“Oats often come up as a superfood, and while they do have health benefits, we’re far better off eating a range of grains rather than just having oats in our porridge, because the wider the diversity of grains in our diet, the more diverse our microbiome will be,” advises Sophie Medlin.
Nuts are one of the most nutrient-dense snacks you can opt for, and come with all kinds of health benefits. They’re also super versatile – whether it’s peanut butter on toast, or snacking on cashews before you head to the gym. It’s their range of nutrients that Sophie thinks makes them worthy of the superfood label.
“They contain healthy fats, proteins, and lots of essential nutrients like zinc and calcium, which can be hard to find elsewhere,” she explains. Unlike some superfoods, nuts are readily available, and require minimum prep.
Avocado on toast is one of the most hyped healthy brunch dishes around, but should we be tucking into it? Well, it’s not the worst food choice, but Sophie questions its superfood label.
“Avocado is a great source of healthy fats and fibre, but it’s also high in calories, and is often expensive to eat.” There are lots of other foods that offer similar health benefits to avocado, such as nuts and seeds, which might be more budget-friendly.
“Salmon is thought of as a superfood, and I would agree with that!” says Sophie.
One reason is that salmon is known for being packed full of omega 3 fatty acids. “These are really important for our brain and heart health, and for reducing inflammation in the body.”
A study in Atherosclerosis found that, compared to those who didn’t eat fish, eating salmon daily decreased LDL cholesterol (often dubbed the bad cholesterol) by 7%, and increased HDL cholesterol (the ‘good’ kind) by 5%, as well as decreasing blood pressure. The NHS recommends you eat at least one portion of oily fish, such as salmon, a week.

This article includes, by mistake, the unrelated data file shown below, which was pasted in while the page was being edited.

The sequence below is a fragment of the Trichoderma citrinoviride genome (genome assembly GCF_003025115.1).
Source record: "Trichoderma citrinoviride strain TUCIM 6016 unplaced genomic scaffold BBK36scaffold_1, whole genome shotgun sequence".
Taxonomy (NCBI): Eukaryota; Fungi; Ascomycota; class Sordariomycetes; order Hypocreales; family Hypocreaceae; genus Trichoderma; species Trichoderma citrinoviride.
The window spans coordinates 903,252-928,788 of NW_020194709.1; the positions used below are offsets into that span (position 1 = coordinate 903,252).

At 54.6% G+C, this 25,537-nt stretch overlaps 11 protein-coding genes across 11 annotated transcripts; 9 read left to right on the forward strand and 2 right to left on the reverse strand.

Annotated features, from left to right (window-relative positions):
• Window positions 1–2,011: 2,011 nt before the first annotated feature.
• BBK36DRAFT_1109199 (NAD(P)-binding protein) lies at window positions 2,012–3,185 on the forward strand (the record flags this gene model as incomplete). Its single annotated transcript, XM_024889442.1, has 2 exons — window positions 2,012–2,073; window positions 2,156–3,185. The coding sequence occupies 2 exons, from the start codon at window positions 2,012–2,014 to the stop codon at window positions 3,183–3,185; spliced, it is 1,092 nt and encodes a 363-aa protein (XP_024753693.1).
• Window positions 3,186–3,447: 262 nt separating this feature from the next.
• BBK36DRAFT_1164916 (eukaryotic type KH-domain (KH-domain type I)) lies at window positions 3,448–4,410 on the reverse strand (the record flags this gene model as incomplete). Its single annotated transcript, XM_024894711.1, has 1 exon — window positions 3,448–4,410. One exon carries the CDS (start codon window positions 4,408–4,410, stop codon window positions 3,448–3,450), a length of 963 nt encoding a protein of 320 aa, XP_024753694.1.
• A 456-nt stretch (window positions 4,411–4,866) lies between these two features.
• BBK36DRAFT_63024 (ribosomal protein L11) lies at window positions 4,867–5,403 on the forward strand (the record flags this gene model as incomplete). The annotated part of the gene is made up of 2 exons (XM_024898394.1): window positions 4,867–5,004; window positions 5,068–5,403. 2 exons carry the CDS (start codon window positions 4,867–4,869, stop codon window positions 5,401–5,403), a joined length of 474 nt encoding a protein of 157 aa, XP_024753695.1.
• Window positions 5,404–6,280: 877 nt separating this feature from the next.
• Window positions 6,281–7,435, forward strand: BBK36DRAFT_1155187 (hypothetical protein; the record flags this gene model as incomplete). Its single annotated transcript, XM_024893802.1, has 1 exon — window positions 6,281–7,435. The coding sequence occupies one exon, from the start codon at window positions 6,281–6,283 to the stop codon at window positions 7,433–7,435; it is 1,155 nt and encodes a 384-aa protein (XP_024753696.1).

FAD: Goji Berries
While these pink dried berries certainly aren’t bad for you, there’s nothing particularly special about them, despite what Instagram smoothie bowls may have you believe.
“Goji berries were one of the first superfoods we heard about, and while they are high in antioxidants, they’re very expensive, difficult to get hold of, and oranges have more vitamin C than them,” explains Sophie Medlin.
According to NHS choices, there’s no reliable evidence to support claims that goji berries can help with things like cardiovascular disease or improving your life expectancy, and any studies that do show some benefits use a much higher concentration of the berries than the products on our shelves contain.
At the end of the day, all superfoods – whether considered fab or a fad – don’t have the power to improve your health by themselves. The best health advice is to look beyond labels, and instead eat a variety of foods (fruit, veg, wholegrains, and proteins) for optimum health benefits.
For more information on healthy eating, visit the Nutritionist Resource or speak to a qualified nutritionist.